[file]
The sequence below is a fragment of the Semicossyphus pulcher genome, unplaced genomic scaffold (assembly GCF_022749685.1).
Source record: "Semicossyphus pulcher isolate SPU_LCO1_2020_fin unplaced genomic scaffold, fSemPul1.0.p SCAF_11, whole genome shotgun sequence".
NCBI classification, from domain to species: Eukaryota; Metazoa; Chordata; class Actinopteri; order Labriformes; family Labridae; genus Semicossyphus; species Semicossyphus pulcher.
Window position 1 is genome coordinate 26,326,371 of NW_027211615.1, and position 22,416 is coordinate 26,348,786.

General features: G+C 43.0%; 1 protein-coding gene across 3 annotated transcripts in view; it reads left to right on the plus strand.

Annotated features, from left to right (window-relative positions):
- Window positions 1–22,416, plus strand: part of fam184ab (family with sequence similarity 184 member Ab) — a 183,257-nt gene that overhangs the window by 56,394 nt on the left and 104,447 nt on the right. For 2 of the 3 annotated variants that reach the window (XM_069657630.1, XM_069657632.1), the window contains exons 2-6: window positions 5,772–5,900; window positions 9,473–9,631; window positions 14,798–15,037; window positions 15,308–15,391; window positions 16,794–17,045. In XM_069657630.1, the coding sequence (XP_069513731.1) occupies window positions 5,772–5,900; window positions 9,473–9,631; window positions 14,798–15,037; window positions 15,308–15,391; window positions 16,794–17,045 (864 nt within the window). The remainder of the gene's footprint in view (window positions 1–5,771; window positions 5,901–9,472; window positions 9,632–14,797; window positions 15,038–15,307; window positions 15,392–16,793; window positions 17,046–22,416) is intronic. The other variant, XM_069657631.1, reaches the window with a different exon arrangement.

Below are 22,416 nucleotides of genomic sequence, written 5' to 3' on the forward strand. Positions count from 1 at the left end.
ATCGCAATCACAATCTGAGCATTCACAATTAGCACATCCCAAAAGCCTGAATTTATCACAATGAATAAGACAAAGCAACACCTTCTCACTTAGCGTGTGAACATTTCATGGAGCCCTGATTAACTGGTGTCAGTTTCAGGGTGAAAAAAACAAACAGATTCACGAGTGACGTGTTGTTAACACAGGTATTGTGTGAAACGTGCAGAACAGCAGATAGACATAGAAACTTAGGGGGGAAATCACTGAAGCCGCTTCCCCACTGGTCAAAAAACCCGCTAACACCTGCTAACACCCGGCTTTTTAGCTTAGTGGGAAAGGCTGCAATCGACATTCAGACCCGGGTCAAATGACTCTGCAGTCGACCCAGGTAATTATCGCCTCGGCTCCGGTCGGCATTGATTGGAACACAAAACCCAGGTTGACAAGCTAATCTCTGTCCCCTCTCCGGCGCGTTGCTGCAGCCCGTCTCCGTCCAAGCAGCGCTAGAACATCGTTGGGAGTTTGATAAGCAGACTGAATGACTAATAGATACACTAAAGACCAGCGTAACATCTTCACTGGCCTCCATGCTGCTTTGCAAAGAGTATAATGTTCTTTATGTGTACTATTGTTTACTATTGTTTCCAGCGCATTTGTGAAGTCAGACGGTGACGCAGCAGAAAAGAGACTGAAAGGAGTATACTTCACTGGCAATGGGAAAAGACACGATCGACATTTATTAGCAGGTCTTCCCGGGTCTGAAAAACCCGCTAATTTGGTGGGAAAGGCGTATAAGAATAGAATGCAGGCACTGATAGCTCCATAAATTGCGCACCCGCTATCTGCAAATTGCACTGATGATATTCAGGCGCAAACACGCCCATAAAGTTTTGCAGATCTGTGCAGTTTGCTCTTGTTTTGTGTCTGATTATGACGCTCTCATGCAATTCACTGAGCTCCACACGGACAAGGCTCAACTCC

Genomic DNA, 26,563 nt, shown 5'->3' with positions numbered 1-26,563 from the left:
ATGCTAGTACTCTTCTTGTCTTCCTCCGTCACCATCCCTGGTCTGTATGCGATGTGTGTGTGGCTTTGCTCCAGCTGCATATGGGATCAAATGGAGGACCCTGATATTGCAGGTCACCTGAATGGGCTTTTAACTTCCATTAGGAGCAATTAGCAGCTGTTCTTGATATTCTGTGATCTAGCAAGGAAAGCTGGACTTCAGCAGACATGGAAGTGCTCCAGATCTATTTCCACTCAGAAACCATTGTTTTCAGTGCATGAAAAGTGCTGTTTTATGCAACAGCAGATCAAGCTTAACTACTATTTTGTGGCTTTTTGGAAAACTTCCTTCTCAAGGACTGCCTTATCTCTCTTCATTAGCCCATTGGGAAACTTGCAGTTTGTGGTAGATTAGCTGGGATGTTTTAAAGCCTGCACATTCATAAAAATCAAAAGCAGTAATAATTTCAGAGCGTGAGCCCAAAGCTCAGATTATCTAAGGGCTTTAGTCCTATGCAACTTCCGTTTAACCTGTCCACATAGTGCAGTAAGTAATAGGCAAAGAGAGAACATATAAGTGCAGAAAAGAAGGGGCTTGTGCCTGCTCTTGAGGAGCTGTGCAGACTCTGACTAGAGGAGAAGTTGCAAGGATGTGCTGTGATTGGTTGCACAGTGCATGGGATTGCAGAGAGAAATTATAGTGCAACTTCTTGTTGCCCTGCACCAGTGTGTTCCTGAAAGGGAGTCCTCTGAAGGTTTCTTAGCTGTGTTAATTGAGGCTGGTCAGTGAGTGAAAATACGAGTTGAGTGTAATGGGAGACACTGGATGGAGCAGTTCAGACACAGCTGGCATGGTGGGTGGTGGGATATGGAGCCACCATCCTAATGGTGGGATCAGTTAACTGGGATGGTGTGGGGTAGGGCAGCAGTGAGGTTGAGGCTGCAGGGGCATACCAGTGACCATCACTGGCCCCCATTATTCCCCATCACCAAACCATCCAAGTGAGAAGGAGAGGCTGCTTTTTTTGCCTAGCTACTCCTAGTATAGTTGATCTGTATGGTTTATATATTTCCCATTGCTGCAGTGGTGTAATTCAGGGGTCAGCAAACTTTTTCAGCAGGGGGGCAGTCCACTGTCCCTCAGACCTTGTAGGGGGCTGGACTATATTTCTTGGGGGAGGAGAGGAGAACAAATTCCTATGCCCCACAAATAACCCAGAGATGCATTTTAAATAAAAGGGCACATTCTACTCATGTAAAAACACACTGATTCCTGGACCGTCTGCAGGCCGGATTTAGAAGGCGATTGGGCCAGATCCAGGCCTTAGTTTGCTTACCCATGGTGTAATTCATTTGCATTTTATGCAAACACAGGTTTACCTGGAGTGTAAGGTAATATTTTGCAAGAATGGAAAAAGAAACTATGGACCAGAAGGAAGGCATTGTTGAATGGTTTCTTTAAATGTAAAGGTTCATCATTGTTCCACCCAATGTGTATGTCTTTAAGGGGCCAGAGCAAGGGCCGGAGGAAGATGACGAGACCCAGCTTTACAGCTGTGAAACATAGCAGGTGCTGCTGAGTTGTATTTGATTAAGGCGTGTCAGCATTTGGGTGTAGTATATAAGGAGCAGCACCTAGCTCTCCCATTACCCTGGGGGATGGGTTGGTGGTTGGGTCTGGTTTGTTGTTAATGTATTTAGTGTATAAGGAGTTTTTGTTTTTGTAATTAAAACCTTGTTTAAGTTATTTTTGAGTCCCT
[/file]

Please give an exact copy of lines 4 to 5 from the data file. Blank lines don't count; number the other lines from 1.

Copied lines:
Window position 1 is genome coordinate 26,326,371 of NW_027211615.1, and position 22,416 is coordinate 26,348,786.

General features: G+C 43.0%; 1 protein-coding gene across 3 annotated transcripts in view; it reads left to right on the plus strand.